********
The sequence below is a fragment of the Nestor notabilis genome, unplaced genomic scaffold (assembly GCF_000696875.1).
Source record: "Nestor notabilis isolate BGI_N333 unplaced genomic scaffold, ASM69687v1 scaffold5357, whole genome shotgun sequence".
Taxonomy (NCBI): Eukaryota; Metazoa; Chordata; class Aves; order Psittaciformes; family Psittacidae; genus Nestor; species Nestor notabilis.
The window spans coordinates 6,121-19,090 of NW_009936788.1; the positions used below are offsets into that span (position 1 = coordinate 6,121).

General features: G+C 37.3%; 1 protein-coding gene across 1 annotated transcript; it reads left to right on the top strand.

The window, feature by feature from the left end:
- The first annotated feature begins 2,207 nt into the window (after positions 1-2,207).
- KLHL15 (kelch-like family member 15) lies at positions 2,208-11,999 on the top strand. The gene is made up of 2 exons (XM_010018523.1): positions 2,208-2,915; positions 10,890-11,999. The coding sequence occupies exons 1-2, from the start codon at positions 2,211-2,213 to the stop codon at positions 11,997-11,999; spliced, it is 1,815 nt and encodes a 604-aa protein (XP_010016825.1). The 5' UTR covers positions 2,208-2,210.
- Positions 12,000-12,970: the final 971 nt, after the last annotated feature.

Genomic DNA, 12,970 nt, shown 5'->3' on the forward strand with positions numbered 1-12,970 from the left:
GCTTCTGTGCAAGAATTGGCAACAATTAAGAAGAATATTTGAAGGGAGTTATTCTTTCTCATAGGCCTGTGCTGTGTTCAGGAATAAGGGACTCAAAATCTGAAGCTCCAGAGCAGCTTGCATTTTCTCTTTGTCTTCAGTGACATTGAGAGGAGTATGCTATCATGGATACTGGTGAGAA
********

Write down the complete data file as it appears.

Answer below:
The sequence below is a fragment of the Nestor notabilis genome, unplaced genomic scaffold (assembly GCF_000696875.1).
Source record: "Nestor notabilis isolate BGI_N333 unplaced genomic scaffold, ASM69687v1 scaffold5357, whole genome shotgun sequence".
Taxonomy (NCBI): Eukaryota; Metazoa; Chordata; class Aves; order Psittaciformes; family Psittacidae; genus Nestor; species Nestor notabilis.
The window spans coordinates 6,121-19,090 of NW_009936788.1; the positions used below are offsets into that span (position 1 = coordinate 6,121).

General features: G+C 37.3%; 1 protein-coding gene across 1 annotated transcript; it reads left to right on the top strand.

The window, feature by feature from the left end:
- The first annotated feature begins 2,207 nt into the window (after positions 1-2,207).
- KLHL15 (kelch-like family member 15) lies at positions 2,208-11,999 on the top strand. The gene is made up of 2 exons (XM_010018523.1): positions 2,208-2,915; positions 10,890-11,999. The coding sequence occupies exons 1-2, from the start codon at positions 2,211-2,213 to the stop codon at positions 11,997-11,999; spliced, it is 1,815 nt and encodes a 604-aa protein (XP_010016825.1). The 5' UTR covers positions 2,208-2,210.
- Positions 12,000-12,970: the final 971 nt, after the last annotated feature.

Genomic DNA, 12,970 nt, shown 5'->3' on the forward strand with positions numbered 1-12,970 from the left:
GCTTCTGTGCAAGAATTGGCAACAATTAAGAAGAATATTTGAAGGGAGTTATTCTTTCTCATAGGCCTGTGCTGTGTTCAGGAATAAGGGACTCAAAATCTGAAGCTCCAGAGCAGCTTGCATTTTCTCTTTGTCTTCAGTGACATTGAGAGGAGTATGCTATCATGGATACTGGTGAGAA